According to a UN-agreement, assistance dogs like guide dogs, signal dogs and medical response dogs are welcome in hospitals and other public places. However, in practice, they are regularly refused entry. Hygiene reasons are often given as the main argument for this. Research by Utrecht University now shows that the paws of assistance dogs are cleaner than the shoe soles of their users, and thus, paw hygiene is no reason to ban assistance dogs from hospitals.
A combined treatment of irradiation and essential oil vapors could effectively destroy insects, bacteria and mold in stored grains. The team of INRS Professor Monique Lacroix has demonstrated the effect of this process on insects affecting rice. The study was published in the Radiation Physics and Chemistry journal.
The illegal wildlife trade is often seen as one of the major gateways to zoonotic diseases, that spread from animals to humans. While the illegal trade in tigers, ivory, rhino horn, pangolins and primates is of paramount concern for public health, Professor Nijman says the legal wildlife trade should be of equal concern.
Using theoretical models of bacterial metabolism and reproduction, scientists can predict the type of resistance that bacteria will develop when they are exposed to antibiotics. This has now been shown by an Uppsala University research team, in collaboration with colleagues in Cologne, Germany. The study is published in the journal Nature Ecology and Evolution.
Targeted, efficient and with few side effects: A new method for combating periodontitis could render the use of broad-spectrum antibiotics superfluous. It was developed and tested for the first time by a team from Martin Luther University Halle-Wittenberg (MLU), the Fraunhofer Institute for Cell Therapy and Immunology IZI and Periotrap Pharmaceuticals GmbH. The aim is to neutralise only bacteria that cause periodontitis while sparing harmless bacteria. The study appeared in the Journal of Biological Chemistry.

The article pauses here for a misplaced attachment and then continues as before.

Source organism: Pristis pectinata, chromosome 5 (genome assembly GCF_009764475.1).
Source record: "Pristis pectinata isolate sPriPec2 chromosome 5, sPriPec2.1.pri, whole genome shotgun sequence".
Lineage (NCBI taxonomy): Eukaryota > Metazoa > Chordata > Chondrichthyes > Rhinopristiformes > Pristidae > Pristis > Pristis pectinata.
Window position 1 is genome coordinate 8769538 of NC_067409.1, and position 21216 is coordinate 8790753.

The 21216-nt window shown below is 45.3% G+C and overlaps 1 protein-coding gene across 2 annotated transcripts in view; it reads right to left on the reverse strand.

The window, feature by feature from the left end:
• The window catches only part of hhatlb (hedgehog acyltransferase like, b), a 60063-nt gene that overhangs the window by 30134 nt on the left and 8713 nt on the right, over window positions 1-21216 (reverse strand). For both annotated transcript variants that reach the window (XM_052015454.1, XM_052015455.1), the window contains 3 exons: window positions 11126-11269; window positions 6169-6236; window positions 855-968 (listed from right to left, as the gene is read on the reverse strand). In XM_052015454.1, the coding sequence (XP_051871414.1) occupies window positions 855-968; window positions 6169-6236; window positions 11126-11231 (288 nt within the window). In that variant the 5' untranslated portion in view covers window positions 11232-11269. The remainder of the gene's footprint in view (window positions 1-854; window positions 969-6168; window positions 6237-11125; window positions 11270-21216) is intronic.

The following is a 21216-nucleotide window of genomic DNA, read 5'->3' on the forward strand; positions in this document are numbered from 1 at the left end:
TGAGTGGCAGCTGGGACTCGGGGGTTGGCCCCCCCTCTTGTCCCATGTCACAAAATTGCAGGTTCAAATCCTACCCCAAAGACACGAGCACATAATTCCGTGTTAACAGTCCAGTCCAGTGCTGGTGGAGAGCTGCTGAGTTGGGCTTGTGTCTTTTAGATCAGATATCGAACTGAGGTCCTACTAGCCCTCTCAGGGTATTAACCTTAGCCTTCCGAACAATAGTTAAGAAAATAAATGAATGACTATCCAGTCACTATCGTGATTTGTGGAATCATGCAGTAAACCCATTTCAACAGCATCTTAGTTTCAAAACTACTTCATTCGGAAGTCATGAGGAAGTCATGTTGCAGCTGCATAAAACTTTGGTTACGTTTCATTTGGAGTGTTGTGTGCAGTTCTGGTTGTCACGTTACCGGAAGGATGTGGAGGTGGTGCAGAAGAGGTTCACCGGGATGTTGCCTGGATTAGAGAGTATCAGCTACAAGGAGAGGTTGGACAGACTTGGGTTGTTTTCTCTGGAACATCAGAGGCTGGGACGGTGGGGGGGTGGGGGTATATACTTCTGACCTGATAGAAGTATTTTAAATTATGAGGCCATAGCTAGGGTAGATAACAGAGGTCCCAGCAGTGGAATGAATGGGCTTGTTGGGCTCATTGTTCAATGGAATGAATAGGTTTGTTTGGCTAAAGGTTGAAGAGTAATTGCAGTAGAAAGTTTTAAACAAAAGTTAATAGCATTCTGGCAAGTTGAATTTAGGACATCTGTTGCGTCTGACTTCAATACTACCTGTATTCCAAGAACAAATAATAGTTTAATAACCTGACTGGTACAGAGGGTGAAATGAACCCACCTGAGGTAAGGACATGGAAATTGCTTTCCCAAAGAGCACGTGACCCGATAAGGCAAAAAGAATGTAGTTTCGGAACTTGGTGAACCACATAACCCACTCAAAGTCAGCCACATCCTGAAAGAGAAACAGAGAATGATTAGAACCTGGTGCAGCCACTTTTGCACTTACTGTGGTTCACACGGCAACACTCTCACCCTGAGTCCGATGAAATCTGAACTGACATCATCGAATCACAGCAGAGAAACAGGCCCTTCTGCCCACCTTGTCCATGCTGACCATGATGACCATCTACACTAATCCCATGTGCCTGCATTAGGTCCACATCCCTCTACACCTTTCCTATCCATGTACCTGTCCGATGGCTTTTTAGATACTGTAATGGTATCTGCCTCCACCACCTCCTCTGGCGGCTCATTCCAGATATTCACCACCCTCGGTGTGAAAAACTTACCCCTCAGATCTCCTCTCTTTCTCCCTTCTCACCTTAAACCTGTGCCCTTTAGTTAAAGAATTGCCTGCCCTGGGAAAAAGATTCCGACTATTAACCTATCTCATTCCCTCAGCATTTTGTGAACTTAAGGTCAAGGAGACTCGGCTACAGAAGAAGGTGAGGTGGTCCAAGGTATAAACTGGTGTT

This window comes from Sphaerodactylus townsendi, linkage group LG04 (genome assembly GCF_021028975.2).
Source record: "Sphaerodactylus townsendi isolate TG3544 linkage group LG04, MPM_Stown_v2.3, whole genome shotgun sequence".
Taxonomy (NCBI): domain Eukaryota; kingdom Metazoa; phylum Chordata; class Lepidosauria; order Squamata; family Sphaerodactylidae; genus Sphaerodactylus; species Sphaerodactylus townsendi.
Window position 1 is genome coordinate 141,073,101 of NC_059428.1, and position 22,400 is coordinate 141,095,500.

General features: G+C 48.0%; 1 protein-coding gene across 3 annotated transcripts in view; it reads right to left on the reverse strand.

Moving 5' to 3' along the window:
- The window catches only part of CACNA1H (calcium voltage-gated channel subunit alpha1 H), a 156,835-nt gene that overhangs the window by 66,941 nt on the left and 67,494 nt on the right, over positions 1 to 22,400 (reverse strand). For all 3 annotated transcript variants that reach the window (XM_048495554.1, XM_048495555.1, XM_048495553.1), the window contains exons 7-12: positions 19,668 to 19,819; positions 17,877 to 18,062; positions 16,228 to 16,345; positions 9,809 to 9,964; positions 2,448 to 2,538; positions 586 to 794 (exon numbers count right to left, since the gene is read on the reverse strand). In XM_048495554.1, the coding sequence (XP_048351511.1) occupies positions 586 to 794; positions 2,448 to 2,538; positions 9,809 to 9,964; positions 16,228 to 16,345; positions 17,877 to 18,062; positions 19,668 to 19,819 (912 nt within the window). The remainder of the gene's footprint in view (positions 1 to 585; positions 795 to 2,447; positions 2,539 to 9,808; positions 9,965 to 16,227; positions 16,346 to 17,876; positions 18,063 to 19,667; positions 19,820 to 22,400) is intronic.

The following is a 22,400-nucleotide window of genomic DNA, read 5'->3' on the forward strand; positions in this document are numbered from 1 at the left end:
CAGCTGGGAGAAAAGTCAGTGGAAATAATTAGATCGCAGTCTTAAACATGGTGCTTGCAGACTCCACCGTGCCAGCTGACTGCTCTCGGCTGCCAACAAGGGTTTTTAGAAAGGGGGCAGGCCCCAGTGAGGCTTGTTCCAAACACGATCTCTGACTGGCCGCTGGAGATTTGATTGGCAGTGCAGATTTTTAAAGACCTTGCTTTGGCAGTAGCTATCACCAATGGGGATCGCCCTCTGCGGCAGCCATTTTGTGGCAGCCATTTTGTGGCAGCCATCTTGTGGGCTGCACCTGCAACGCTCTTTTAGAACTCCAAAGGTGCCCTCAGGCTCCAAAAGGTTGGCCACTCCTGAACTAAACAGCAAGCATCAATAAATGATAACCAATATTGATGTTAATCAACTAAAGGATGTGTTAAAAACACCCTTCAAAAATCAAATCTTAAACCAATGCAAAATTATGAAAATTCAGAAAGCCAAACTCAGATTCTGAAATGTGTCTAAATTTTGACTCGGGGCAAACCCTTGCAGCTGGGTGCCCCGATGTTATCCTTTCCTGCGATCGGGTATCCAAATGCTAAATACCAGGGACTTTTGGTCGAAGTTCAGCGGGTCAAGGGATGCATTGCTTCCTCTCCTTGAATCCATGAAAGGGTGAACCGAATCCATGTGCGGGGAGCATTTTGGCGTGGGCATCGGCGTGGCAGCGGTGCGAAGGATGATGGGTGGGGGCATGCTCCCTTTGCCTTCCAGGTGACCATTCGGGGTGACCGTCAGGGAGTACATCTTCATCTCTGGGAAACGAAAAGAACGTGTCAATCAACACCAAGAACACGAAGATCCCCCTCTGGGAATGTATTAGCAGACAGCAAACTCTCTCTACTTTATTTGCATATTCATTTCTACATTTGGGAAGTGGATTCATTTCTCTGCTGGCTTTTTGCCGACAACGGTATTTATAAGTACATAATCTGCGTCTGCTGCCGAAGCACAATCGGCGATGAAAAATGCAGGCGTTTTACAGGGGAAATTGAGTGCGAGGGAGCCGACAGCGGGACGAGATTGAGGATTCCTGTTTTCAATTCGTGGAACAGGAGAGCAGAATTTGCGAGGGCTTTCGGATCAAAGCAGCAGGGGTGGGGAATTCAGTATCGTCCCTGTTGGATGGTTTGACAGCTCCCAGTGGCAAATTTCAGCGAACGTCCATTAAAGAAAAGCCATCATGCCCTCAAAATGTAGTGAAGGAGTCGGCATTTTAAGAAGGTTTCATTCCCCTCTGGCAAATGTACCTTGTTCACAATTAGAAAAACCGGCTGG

A new study has shown that gentle streams of water carrying sound and microscopic air bubbles can clean bacteria from salad leaves more effectively than current washing methods used by suppliers and consumers. As well as reducing food poisoning, the findings could reduce food waste and have implications for the growing threat of anti-microbial resistance.
New research suggests that the ability of green algae to eat bacteria is likely much more widespread than previously thought, a finding that could be crucial to environmental and climate science. The work, led by scientists at the American Museum of Natural History, Columbia University, and the University of Arizona, found that five strains of single-celled green algae consume bacteria when they are "hungry," and only when those bacteria are alive.
Envisioning an animal-free drug supply, scientists have -- for the first time -- reprogrammed a common bacterium to make a designer polysaccharide molecule used in pharmaceuticals and nutraceuticals.
University of Montana researchers and their partners have discovered a slimy strategy used by bacteria to defeat antibiotics and other drugs used to combat infections afflicting people with cystic fibrosis. The research was published Feb. 23, 2021 in the journal Cell Reports.
The pandemic has made clear the threat that some viruses pose to people. But viruses can also infect life-sustaining bacteria and a Johns Hopkins University-led team has developed a test to determine if bacteria are sick, similar to the one used to test humans for COVID-19.